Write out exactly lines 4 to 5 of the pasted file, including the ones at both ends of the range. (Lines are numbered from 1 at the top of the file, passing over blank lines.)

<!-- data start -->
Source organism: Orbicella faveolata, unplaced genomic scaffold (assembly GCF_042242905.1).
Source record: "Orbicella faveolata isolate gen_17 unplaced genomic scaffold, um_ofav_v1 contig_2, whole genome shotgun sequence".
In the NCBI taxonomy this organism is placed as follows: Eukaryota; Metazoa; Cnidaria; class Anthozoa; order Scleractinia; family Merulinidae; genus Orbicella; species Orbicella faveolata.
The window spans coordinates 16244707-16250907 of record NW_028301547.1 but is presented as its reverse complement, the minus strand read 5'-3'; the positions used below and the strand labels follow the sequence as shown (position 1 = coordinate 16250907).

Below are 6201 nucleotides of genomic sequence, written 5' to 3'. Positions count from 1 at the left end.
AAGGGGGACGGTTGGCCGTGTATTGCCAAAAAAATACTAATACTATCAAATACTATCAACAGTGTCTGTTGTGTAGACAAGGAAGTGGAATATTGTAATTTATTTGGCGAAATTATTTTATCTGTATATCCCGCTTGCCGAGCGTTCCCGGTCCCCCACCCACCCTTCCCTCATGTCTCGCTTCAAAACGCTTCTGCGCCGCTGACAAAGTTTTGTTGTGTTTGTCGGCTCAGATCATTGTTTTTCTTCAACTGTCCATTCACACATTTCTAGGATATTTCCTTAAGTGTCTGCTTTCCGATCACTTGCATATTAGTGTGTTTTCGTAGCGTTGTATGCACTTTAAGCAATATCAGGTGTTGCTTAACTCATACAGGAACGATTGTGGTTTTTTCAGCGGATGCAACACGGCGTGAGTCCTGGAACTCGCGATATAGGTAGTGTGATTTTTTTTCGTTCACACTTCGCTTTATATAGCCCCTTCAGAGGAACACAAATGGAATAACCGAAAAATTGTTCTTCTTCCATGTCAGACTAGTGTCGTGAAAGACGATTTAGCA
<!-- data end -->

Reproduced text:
The window spans coordinates 16244707-16250907 of record NW_028301547.1 but is presented as its reverse complement, the minus strand read 5'-3'; the positions used below and the strand labels follow the sequence as shown (position 1 = coordinate 16250907).

Below are 6201 nucleotides of genomic sequence, written 5' to 3'. Positions count from 1 at the left end.